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· 3 min read
Yuncheng Yang

This article demonstrates how to use the Snowflake REST API to retrieve data for a web application using TypeScript, in this case we are using keypair authentication with Snowflake.

Overview

Snowflake’s SQL API allows you to access snowflake objects using SQL via a REST API request, this allows for easy integration with your applications and deployment pipelines. You can use the API to execute most DDL and DML statements.

There are some limitations you need to be aware of however, for example interactions with stages (using PUT and GET aren’t supported via the Snowflake API) or stored procedure operations (using CALL), you can read more on this here.

Endpoints

There are three endpoints provided:

  • /api/v2/statements/
  • /api/v2/statement/<statementHandle>
  • /api/v2/statements/<statementHandle/cancel

We will be looking at the first two in this article.

Authentication Methods

There are two types of Authentication methods for the API, OAuth and Key Pair. For OAuth method, you can choose to use X-Snowflake-Authorization-Token-Type header, if this header is not present, Snowflake assumes that the token in the Authorization header is an OAuth token. For Key Pair method, the JWT token will be in the Authorization header as Bearer <your token>.

Let’s walk through how to generate and use the JWT.

Generating the JWT

Here's whats needed:

Snowflake JWT

the Code

Request Body

Now we need a request body:

Submitting the Request

We will need to include the region and account identifier, for instance if your account identifier includes a region (e.g. xy12345.us-east2.aws.snowflakecomputing.com).

Response Handling

When making a SELECT query, there are three things worth noting:

  1. rowType fields in the resultSetMetaData represent the columns
  2. data without column names is in the format of string[][]
  3. partitionInfo is an array of object representing different partitions

For more information see Handling Responses from the SQL API - Snowflake Documentation.

Parsing data

Here is a Typescript code snippet demonstrating parsing return data:

Handling multiple partitions

Large result sets are paginated into partitions, each partition is a set of rows.

note

Note that the pages (referred to as partitions) are NOT based on row count, instead they are based on the compressed batch size, so they will not be uniform in terms of the number of rows.

To get a partition, send a GET request with Url https://<accountIdentifier>.snowflakecomputing.com/api/v2/statements/?partition=<partitionId>.

Thanks!

· 3 min read
Jeffrey Aven

Azure Static WebApp

The Azure Static Web App feature is relatively new in the Azure estate which has recently become generally available, I thought I would take it for a test drive and discuss my findings.

I am a proponent of the JAMStack architecture for front end applications and a user of CD enabled CDN services like Netlify, so this Azure feature was naturally appealing to me.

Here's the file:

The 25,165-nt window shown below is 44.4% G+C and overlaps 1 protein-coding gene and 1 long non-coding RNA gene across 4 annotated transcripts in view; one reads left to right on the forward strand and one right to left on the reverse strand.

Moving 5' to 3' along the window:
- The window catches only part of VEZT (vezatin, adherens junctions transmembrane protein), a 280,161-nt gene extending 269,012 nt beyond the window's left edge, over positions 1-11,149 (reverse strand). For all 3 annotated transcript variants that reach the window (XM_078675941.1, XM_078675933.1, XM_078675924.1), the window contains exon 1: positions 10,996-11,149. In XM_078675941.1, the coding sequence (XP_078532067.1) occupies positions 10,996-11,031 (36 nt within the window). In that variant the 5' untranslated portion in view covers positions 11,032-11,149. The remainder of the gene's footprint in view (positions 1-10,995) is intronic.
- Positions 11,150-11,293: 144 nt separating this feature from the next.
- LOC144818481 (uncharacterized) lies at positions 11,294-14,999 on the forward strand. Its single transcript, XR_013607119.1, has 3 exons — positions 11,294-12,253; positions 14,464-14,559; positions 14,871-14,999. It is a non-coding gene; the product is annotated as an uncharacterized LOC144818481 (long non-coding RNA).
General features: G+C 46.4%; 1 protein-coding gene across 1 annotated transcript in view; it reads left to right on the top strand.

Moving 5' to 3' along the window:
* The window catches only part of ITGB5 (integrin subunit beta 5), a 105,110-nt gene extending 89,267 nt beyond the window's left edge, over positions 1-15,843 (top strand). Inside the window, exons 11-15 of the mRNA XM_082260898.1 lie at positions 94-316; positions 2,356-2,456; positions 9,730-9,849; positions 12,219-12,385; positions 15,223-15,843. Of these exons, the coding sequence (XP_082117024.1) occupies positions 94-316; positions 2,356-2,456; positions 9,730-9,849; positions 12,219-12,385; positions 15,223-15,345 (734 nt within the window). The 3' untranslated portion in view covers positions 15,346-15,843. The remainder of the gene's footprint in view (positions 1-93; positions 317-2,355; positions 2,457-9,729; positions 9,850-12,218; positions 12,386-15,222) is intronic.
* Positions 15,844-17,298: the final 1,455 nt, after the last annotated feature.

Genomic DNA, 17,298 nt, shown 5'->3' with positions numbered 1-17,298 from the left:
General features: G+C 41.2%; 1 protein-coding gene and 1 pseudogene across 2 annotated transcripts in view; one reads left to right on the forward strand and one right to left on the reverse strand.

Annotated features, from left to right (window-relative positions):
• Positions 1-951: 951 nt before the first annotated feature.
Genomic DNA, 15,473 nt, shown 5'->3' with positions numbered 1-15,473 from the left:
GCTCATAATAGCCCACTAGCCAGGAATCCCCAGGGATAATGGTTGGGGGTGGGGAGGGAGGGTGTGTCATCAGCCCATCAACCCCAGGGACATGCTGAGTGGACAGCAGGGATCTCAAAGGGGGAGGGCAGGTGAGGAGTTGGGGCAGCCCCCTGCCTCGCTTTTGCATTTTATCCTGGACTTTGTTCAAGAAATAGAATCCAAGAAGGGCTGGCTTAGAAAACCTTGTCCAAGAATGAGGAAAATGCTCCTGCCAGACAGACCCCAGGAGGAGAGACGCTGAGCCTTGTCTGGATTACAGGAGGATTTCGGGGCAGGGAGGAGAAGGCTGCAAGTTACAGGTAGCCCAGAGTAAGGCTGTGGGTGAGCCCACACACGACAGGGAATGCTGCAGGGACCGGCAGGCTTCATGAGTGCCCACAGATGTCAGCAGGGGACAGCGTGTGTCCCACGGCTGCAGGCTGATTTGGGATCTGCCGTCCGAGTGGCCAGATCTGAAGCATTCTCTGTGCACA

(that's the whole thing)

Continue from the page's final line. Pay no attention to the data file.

Azure SWAs allow you to serve static assets (like JavaScript) without a origin server, meaning you don’t need a web server, are able to streamline content distribution and web app performance, and reduce the attack surface area of your application.

The major advantage to using is simplicity, no scaffolding or infra requirements and it is seamlessly integrated into your CI/CD processes (natively if you are using GitHub).

Deploying Static Web Apps in Azure

Pretty simple to setup, aside from a name and a resource group, you just need to supply:

  • a location (Azure region to be used for serverless back end APIs via Azure Function Apps) note that this is not a location where the static web is necessarily running
  • a GitHub or GitLab repo URL
  • the branch you wish to use to trigger production deployments (e.g. main)
  • a path to your code within your app (e.g. where your package.json file is located)
  • an output folder (e.g. dist) this should not exist in your repo
  • a project or personal access token for your GitHub account (alternatively you can perform an interactive OAuth2.0 consent if using the portal)

An example is shown here:

GitHub Actions

Using the consent provided (either using the OAuth flow or by providing a token), Azure Static Web Apps will automagically create the GitHub Actions workflow to deploy your application on a push or merge event to your repo. This includes providing scoped API credentials to Azure to allow access to the Static Web App resource using secrets in GitHub (which are created automagically as well). An example workflow is shown here:

Preview or Staging Releases

Similar to the functionality in analogous services like Netlify, you can configure preview releases of your application to be deployed from specified branches on pull request events.

Routes and Authorization

Routes (for SPAs) need to be provided to Azure by using a file named staticwebapp.config.json located in the application root of your repo (same level as you package.json file). You can also specify response codes and whether the rout requires authentication as shown here:

Pros

  • Globally distributed CDN
  • Increased security posture, reduced attack surface area
  • Simplified architecture and deployment
  • No App Service Plan required – cost reduction
  • Enables Continuous Deployment – incl preview/staging environments
  • TLS and DNS can be easily configured for your app

Cons

  • Serverless API locations are limited
  • Integration with other VCS/CI/CD systems like GitLab would need to be custom built (GitHub and Azure DevOps is integrated)

Overall, this is a good feature for deploying SPAs or PWAs in Azure.